On January 4, 2013, we announced that Gittip is hiring. Exactly one year later, 20 participants in our open company gathered together in person for the first ever Gittip company retreat. One participant travelled from the Czech Republic, and another from Trinidad. The rest were from Canada and throughout the United States. Only seven were from the Pittsburgh area.
Row 1 (left to right): Christopher Clarke, P.J. Jimenez, Joe Esposito, Nik Markwell. Row 2: Zbyněk Winkler, Christy Leonardo, Carl Levinson, Bruce Adams, Luke Strickland. Row 3: Chad Whitacre, Jocelyn Graf, Lyndy Palmer, Sean Linsley. Row 4: Heidi Gardner, Oscar Sanchez, John Rubino. Not pictured: Pat Connolly, Aaron Lloyd, Angel Vagias, Kim Zick.
Meeting around a dining room table in Ambridge, Pennsylvania, the first item on our agenda was to review Gittip’s Mission and Vision Statements, and our Product Overview. Our Mission and Vision are broad statements of our reason for existing, and speak to a goal much larger than day-to-day operations:
Gittip’s mission is to redeem the economy.
We envision a future in which the economy is characterized by trust, collaboration, cooperation, sharing, openness, transparency, care for one another, inclusion, inspiration, purpose, generosity, patience, empathy, optimism, and love.
Our Product Overview became the document we spent the most time refining. It is incorporated into the 2014 redesign project plan that we’re now developing in the wake of the retreat.
We agreed to order these aspects of the website to reflect their level of importance: Giving, Profiles, Teams, and Communities. This led to a decision to prioritize our work together where all of our tasks are evaluated based on their relationship to Giving and the ease with which a participant is able to give, especially for the first time. This distillation and focus generated assent and enthusiasm among the team members present and helped us through more arduous tasks, like agreeing on a system for prioritizing our GitHub issues.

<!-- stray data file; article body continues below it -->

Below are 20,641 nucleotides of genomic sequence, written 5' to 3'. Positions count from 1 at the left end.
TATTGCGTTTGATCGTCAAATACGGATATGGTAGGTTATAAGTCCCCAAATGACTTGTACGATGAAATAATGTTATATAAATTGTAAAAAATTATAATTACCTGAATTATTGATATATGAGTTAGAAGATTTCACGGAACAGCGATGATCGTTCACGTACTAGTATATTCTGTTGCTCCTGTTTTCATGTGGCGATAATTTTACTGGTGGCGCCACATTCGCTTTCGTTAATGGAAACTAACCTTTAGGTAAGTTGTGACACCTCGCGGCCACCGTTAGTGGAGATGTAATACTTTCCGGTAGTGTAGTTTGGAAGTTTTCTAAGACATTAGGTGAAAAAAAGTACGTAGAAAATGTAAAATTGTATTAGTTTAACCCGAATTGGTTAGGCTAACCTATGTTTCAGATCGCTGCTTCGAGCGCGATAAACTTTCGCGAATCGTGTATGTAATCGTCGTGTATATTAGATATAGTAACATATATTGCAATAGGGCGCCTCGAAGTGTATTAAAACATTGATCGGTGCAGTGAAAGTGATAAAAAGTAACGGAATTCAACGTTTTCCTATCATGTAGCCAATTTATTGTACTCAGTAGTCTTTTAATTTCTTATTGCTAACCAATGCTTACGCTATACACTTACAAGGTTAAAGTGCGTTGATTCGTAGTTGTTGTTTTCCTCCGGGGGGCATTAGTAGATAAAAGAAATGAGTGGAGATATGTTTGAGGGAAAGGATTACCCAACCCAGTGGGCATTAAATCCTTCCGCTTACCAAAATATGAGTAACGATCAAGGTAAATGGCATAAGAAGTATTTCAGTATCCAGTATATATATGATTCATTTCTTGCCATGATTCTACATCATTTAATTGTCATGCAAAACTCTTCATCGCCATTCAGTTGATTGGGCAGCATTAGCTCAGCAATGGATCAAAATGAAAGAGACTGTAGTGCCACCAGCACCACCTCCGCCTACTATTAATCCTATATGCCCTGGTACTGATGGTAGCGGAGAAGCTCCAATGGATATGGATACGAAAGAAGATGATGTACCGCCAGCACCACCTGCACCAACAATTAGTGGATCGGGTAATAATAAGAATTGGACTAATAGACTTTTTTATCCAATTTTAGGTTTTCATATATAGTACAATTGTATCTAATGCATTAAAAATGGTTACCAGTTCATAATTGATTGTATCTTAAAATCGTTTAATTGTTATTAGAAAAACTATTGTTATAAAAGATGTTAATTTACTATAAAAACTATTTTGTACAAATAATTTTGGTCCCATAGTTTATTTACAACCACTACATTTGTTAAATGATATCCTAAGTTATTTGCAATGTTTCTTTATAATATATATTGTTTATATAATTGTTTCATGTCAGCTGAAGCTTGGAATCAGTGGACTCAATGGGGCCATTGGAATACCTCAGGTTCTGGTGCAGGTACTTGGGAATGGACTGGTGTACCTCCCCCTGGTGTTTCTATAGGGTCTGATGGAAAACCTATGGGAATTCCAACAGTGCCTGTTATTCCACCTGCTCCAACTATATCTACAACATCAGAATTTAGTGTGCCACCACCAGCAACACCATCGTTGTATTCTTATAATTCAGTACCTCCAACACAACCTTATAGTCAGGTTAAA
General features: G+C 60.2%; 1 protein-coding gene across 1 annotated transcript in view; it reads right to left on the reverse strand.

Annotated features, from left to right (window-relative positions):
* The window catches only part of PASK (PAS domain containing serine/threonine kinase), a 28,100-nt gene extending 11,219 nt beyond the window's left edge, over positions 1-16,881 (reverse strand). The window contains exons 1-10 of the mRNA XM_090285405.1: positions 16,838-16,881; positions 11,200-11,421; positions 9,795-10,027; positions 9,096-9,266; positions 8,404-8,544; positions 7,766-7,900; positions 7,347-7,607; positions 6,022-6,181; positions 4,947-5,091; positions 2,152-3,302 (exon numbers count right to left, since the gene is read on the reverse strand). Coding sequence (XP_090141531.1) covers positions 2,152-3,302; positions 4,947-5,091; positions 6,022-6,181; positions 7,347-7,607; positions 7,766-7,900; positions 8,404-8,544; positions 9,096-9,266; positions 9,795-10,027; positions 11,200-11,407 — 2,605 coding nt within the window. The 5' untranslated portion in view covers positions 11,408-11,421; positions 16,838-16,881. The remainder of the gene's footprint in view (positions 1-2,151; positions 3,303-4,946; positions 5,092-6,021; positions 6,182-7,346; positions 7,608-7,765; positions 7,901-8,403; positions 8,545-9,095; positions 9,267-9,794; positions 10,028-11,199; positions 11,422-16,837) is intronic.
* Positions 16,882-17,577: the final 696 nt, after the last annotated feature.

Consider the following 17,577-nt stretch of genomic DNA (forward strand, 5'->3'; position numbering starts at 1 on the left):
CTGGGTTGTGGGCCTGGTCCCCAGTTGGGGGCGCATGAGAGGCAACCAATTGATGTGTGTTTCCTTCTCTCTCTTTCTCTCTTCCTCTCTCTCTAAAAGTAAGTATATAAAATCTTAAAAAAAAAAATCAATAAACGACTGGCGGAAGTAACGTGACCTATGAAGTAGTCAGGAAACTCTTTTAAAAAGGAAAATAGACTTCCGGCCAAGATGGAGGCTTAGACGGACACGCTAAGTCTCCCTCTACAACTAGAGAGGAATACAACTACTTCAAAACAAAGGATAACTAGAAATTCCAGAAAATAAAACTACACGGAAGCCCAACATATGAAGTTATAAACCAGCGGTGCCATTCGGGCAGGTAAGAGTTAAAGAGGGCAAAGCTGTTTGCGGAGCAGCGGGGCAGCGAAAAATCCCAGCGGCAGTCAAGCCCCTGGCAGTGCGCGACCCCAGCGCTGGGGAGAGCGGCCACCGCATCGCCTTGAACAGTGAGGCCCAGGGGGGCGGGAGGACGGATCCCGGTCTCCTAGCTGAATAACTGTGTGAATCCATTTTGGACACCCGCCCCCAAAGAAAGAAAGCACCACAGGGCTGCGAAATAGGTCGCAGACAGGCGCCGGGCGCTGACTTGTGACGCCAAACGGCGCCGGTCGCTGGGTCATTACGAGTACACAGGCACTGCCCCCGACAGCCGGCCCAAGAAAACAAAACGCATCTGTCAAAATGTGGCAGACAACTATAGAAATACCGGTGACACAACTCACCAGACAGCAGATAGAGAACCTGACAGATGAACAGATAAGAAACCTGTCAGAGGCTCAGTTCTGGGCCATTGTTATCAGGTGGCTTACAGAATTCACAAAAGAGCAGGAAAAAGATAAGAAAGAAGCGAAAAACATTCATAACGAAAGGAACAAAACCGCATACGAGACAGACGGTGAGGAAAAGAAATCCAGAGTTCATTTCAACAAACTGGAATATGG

Saturday’s conversations gave way to hacking on Saturday night and throughout Sunday and into the following week. One team went through all 450+ issues in our issue tracker, prioritizing all of them according to the scheme we came up with together. Another team started thinking through the onboarding flow for new givers. A third team worked on the onboarding flow for new developers via Vagrant.
The most important work of the retreat, however, was in cementing relationships amongst the team. Here we succeeded mightily. Participants were reluctant to leave: by Wednesday we still had five folks hanging out and hacking!
Saturday’s sessions were video-taped and posted to YouTube. These videos don’t begin to capture the full collegial spirit of the retreat, yet we post them here in the interest of openness:
Next year’s retreat is scheduled for January 2-5, 2015.
Update: Here is a report on the finances for the retreat: